Galesburg Register-Mail from Galesburg, Illinois on July 6, 1973 · Page 8
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Galesburg Register-Mail from Galesburg, Illinois · Page 8

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Galesburg, Illinois
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Friday, July 6, 1973
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Page 8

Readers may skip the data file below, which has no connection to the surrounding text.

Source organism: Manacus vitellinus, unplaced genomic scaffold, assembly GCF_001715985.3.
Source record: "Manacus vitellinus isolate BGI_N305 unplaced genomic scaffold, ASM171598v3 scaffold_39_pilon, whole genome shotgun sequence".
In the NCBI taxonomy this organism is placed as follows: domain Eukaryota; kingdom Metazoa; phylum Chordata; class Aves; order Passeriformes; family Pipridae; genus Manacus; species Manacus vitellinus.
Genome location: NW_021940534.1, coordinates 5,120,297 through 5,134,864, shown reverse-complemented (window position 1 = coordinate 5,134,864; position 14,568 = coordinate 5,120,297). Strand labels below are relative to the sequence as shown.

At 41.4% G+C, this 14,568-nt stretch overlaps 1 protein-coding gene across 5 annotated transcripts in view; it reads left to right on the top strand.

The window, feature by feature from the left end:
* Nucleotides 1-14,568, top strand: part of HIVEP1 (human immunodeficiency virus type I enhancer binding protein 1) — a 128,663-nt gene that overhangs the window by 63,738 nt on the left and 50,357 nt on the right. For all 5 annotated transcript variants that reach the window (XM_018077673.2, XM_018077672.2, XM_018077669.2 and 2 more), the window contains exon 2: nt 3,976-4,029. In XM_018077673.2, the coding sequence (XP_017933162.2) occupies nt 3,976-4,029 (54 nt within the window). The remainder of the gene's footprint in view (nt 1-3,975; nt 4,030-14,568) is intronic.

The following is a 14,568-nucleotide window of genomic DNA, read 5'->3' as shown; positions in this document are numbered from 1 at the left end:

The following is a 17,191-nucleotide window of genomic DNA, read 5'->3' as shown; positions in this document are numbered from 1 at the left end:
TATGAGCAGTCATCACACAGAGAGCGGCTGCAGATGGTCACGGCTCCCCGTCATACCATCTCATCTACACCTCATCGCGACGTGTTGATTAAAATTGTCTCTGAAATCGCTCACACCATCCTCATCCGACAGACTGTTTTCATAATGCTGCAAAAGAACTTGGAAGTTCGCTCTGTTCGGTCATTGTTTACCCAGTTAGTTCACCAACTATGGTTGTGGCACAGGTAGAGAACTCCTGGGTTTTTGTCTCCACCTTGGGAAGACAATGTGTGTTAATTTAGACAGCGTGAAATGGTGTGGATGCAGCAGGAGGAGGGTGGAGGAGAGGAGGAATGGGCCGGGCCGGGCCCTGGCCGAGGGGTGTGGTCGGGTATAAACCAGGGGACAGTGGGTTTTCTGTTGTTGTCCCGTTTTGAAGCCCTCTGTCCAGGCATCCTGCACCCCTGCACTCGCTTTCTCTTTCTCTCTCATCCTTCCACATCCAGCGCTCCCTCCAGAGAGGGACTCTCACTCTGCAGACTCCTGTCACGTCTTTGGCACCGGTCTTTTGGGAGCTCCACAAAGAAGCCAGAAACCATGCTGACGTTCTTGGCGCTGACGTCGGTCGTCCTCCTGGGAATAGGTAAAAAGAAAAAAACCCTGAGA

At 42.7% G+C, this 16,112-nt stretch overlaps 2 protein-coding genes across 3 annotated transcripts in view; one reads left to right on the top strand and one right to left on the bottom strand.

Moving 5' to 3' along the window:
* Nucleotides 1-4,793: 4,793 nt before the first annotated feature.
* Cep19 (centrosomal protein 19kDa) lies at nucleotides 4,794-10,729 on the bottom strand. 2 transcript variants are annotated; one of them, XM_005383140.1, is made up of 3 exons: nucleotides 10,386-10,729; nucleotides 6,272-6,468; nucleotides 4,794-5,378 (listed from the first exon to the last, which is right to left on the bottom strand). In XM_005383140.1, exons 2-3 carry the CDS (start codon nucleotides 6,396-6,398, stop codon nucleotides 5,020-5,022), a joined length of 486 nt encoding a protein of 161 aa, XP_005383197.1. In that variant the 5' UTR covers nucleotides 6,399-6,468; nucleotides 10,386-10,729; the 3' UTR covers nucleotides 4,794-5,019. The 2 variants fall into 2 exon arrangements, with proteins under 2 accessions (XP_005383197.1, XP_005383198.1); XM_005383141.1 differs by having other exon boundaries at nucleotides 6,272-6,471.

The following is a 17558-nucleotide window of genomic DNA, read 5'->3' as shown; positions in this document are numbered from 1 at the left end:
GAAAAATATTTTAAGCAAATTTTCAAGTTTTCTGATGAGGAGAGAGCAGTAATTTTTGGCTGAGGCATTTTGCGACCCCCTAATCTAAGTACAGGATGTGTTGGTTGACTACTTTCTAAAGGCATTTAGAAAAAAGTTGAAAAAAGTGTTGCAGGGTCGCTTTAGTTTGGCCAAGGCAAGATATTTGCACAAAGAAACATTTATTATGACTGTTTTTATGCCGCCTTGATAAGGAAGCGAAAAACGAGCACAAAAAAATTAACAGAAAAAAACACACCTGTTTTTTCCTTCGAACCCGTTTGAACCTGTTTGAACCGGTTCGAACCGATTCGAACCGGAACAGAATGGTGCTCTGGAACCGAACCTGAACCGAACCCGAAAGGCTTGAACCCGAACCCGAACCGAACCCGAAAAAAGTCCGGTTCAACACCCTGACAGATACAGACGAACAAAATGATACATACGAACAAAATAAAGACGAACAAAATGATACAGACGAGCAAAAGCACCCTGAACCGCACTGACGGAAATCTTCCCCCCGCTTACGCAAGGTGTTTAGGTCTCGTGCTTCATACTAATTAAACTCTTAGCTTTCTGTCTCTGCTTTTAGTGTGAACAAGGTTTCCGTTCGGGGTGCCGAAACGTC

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L ^Gatesburg Register-Mo i I, Galesburg, Friday, July 6, 1973 Mr. and Mrs. Tom Brock (Miss Portia Davidson) Miss Portia Ann Davidson First United Presbyterian Church, Knoxvillc, was the setting for the wedding of Miss Portia Ann Davidson, daughter of Mr. and Mrs. Milton E. Davidson, 201 W. Main St., Knoxville, and Thomas Brock, son of Mr. and Mrs. Gail Brock, 219 W. Main St., Knoxville, on Saturday The nuptials were solemnized at 3 p.m. as Rev. Howard Bailey and Rev. Wililiam. Schlobohm officiated at the double ring ceremony. Best man for his brother was Jeff Brock of Knoxville. Serving as groomsmen and seating lie guests were Milton E. Davidson II and Danny McKee, both of Knoxville. Ring bearer was Raymond Gardner, cousin of itlhe bride, Centreville, Mich. Attendants Miss Mary Clark was maid of honor; Miss Dana Davidson, sister of the bride, bridesmaid; Miss Janice Davidson, also a sister of the "bride, junior bridesmaid, and Penny Peninger, cousin of the bride, Lawrence, Mich., flower girl. Given in marriage by her parents, Miss Davidson carried a 'bouquet of pink and white carnations and a small Bible her father had carried during his tour of duty in Vietnam. Her gown of Chanffiy lace was styled with a high neckline, Renaissance sleeves' and a tiered skirt, which formed a chapel train. Guests offered felicitations to the couple at a reception which followed in the church social rooms. After a wedding trip, the couple will reside in Knoxville. Mrs. Brock was graduated from Galesburg High School and her husband from Knoxville High School. He's employed by Midwest Manufacturing Corp, Frozen Products NEW YORK (UPI) - Frozen products appear to be the fastest growing segment of the snack food industry, says Progressive Grocer, a trade magazine. Retail sales last year reached $300 million. The sales leader was pizza, with sales increases of 25 per cent annually over the past two years. READ THE WANT ADS! Saddles, Bigger than ever. Bigger, thicker, chunkier cushion crepe soles and heels. Any way you want 'em. Two-tone. Suedes. Suede and leather combinations. Colors, colors, and more color. Try them here and now. • 214 E. MAIN ST. PH. 342-1313 p .m. Attendants were Miss Cynthia Ann Welch, maid of honor for her sister, and Gene Wiseman, best man. Ushers were Michael Leavitt, Chicago; Lt. Fred Welch Jr., Ft. Bliss, Tex., the bride's brother, and Buster Kel ogg Jr., Monmouth. 'Something Old* Miss Welch selected a silk chiffon empire gown fashioned with high neck, long sheer Camelot sleeves and V-shaped inset of Alencon lace on the bodice of the satin banded waist. The gown had a ruffle at the hemline of the full skirt and a cathedral train with lace inserts. She wore solid gold earrings and matching broach, family heir- ooms that had belonged to her great - great - grandmother. Misting about her shoulders was silk French illusion tiered veiling caught to a handmade Battenburg lace capelet, over 85 years old, fashioned by the bridegroom's maternal grandmother, and also worn by his mother and sister at their weddings. The bride carried a double cascade bouquet of white roses, stephanotis, gypsophila and ivy. Following the ceremony, a reception was held for the couple at the Monmouth Elk's Club. The newtyweds will reside Mr. and Mrs. Jack Horner (Miss Deborah Welch) Miss Deborah Welch . . The Faith United Methodist Church in Monmouth was the setting June 29 for the wedding of Miss Deborah Lynn Welch, daughter of Mr. and Mrs. Fred J. Welch, Little York and Jack Hawes Horner, son of Mr. and Mrs. G. V. Horner, Monmouth Rev. Vern Pat Butler read the double ring candlelight ceremony for the couple at 7 near Monmouth after a wedding trip to the East Coast. Mrs. Horner, a graduate of Yorkwood High School and Gem City Business College, is employed as administrative secretary at Faith United Presbyterian Church in Monmouth. Her hus band, a graduate of Monmouth High School, is employed as assistant sales manager at Western Stoneware Co., Mon mouth Card Parties SOANGETAHA COUNTRY CLUB Soangetaha Duplicate Bridge Club met Tuesday afternoon * the clubhouse. North - south winners were first, Mrs. Joe West, Mr*. Dale Gimiher; second, Mrs. Joseph Tauster, Mrs. Edwin Nelson third, Mrs. Myron Soupene Mrs. Wallace Berry; fourth Mrs. Ella Long, Mrs. Fred Phillips. East-West winners were first Mrs. Russell Meyer and Mrs Duane Willander; second and third place tie, Mrs. Arvid Schoning, Mrs. Robert Reed Mrs. Paul Nelson and Mrs. G W. Henderson; fourth, Mrs Kenneth Peel, Mrs. John Za- hcra. NEWCOMER ALUMNAE Newcomer Alumnae met for bridge luncheon at Holiday Inn on Thursday with Mrs. Elizabeth Greenup and Mrs. John DeSollar as hostesses. Mrs. Sara Briick was welcom ed as a new member. Prizes were won by Mrs. Con rad Mueller, first; Mrs. Virgi Bates, second and Mrs. Lenora Axene, third. Miss Eyre(Continued from Page 7) 4 ,H Club Entertains At Dinner Recently the members of the Baste and Taste 4-H Club met at the home of Mrs. Herb Squire, 535 Columbus Ave., and entertained their mothers with a potluck dinner. The girls displayed what they had done so far on their Finale Day projects. Each girl talked about her own project. Sarah Mellican reported on 4-H Camp; Carol Krupps gave a report on State 4-H Week and Denise Corbin reported on the Junior Leadership Conference. A "ham-cheese souffle" demonstration was given by Beverly Westergren. Leaders of the club are Mrs. Squire and Mrs. Richard Westergren. LAKE BRACKEN COUNTRY CLUB The Lake Bracken Women's Bridge Club met Thursday afternoon at the clubhouse. High score was won by Mrs. 'rank Shanks; second, Mrs Kenneth Lane, and third, Mrs Harold Willsie. Hostesses were Mrs. Henry nness and Mrs. Helen Gehring. For the 12:30 p.m. luncheon next Thursday, hostesses will be Mrs. Roy Nichols and Mrs. Mildred Lindquist. Members are asked to call the hostesses for reservations. Couple Notes 50th Anniversary Mr. and Mrs. Thomas J. Carr Sr., 1416 N. Kellogg St., celebrated their 50th wedding anniversary with a family picnic at Lake Storey on Sunday. More than 60 guests attended the event. Mr. and Mrs. Carr Sr. were married in Ballina County, Mayo, Ireland, on May 5, 1923, coming to the States in 1927. They are the parents of Francis, Mary Madeline, Thomas J, Jr., Mrs. Paul (Bemadine) Garner, Leo and James. They have 15 grandchildren and one great­ grandchild. song roses and stephanotis cenr tered With a gardenia and ac cented with gypsophila. Reception Guests at the reception which followed in the church parlors were asked to sign the bride's book by Miss Janet Stoerzbatii, cousin of the bride. Gifts were arranged by Mm Jane Walters and Miss Jodi Flater. Honors were shared by Mrs. Richard Jeanes of Rock Island, great -aunt of the bride, Mrs. Larry Kennedy, Mrs. Robert Sboerzfoach, aunts of the bride, and Mrs. Robert Firring, Los Angeles, Calif., cousin of the bride. After a wedding trip, the couple is residing at 411 W. Wash ington St., Macomb. Mrs. Purlee, a graduate of Carl Sandburg College, who is a senior at Western Illinois University, wiili be student-teaching first grade at Grant Grade School, Macomb, in the fall Mr. Purlee, a graduate of Sangamon State University, is employed at Cook Paint and Decorating, Macomb, where he is working towards his master's degree at Western Illinois University. The Range(Continued from Page 7) JIM WYMAN Kicks Things Off MORNINGS FROM .^\JII% t to women to press for enforcement of the laws where necessary.... One of the most difficult areas to deal with is the need o change employer attitudes ... perhaps the overriding factors in this regard are the myths that employers, policymakers and others in our society have unfairly associated with the worklife patterns of women. "One such myth is that women are not seriously attached to the labor force as tiey work only for 'pocket money'. "However, of the 33 million women in the labor force in March 1972, more than half were working because of pressing economic need. These women comprise a group who are either single, widowed, divorced, separated or married to men with incomes of less than $5,000 a year. "Some progress is being made concerning employer attitudes," says the report. Illinois State Homemakers Camp Fun, Learning, Relaxation For Mom URBANA-Three days of fun, relaxation end learning await Illinois women who attend the 1973 Illinois State Homernakers Camp, Aug. 5-8, at 4-H Memorial damp, near Monticello. The three-day camp is designed specifically for horfieftiakers and offers a chance to get away •— from the cares of homemaking and to participate in fun-filled learning and recreational activities. Homemaker-campers can receive instruction in the art of papier mache', quilling, and making dimensional pictures. Or if you prefer, bring along your knitting, crocheting or other handwork and enjoy the luxury of having plenty of time to work on your favorite hobby. According to many of the 219 Illinois women who attended last year's camp, the best part of homemaker-camping is sharing ideas and friendships with other women with similar interests and talents. Registration for the 1973 Homemakers Camp begins Sunday, Aug. 5, at 1:30 p.m. The camp ends after lunch, Wednesday, Aug. 8. Reservation deadline is July 15 and homemakers who send in their reservations by that date may also send a favorite poem, recipe, household hint or craft pattern to be included in he souvenir booklet. Preserve and Prevent Cocoa butter will help preserve your tan and prevent peeling. And for even more protection you can use cocoa Knox County Homemakers interested in attending may make reservations at the Knox County Home Economics Extension Office, basement of the Post Of' fic -e building. OES Chapter Plans Picnic When Nonpareil Chapter, Order of Eastern Star, convened in the Masonic Temple Tuesday evening, Mrs. W. C. Bettis- v/orth, and Clarence Manworren presided as worthy matron and worthy patron. Mrs. Leroy Duffield and Mrs. Frank Stiarwalt, emeritus, grand lecturers, were escorted and introduced along with 10 grand chapter committee members. The altar was draped in memory of Mrs. Clara Harbaugh, a past grand matron. Plans were made for a rummage sale Wednesday at the home of Mrs. Leta Russell, 1733 Baird Ave. The Masonic picnic will be held Monday at 6:30 p.m. at Lake Storey Shelter No. 1. Each member is asked to bring one hot and one cold dish. Meat and beverages will be furnished. Mr. and Mrs. James Strong of Keithsburg were Visitors. Refreshments were served by butter soap to get the mois turizing effects every time you Mrs. Carol Rhea and Mrs. Wal bathe. ter Swanson, To STEIN'S For THAT SPECIAL CHARM In Sterling Silver or Yellow.Gold Filled COMPLETE SELECTION FROM OUR HUGE CHARM DISPLAY Leo Stein & Sons, Inc. JEWELRY DEPT. 349 E. MAIN ST. — Downtown Galeibarg fa fori lie FINAL FABRIC CENTERS SUMMER FABRIC CLEARANCE: > o ,. f. 'S )' t PUMA PRESS PRINTS KNITTED JERSEY Acetate blends, trU acetates, 100% act* totes. All 45" wife* and mochlno wash* Blends of 65% poly •star, 35* cotton in dressmaker lengths. 45" wide. able. lor BRKSY^TTON PIQUE' 991 Choose several designer lengths In soft knits shirting s tripos, suit ings, doaias and FINAL SUMMER FABRIC CLEARANCE FROM 100% cotton. § Solids, prints and flocktd fancies, 45" wide. Machine wash fconddry. LACE Hundreds of Yards For Every Use. Yd. STORE HOURS: Mon., Tu»»„ W«d., Thun. |c Sat. 10 a.m. - $ p.m. Fri. 10 «jn. - 9 p.m. Sua. U Noon - 5 pjtn. 1964 N. HENDERSON ST. 342-8231 Pricet Good Thru Thur*., July 12, 1973 f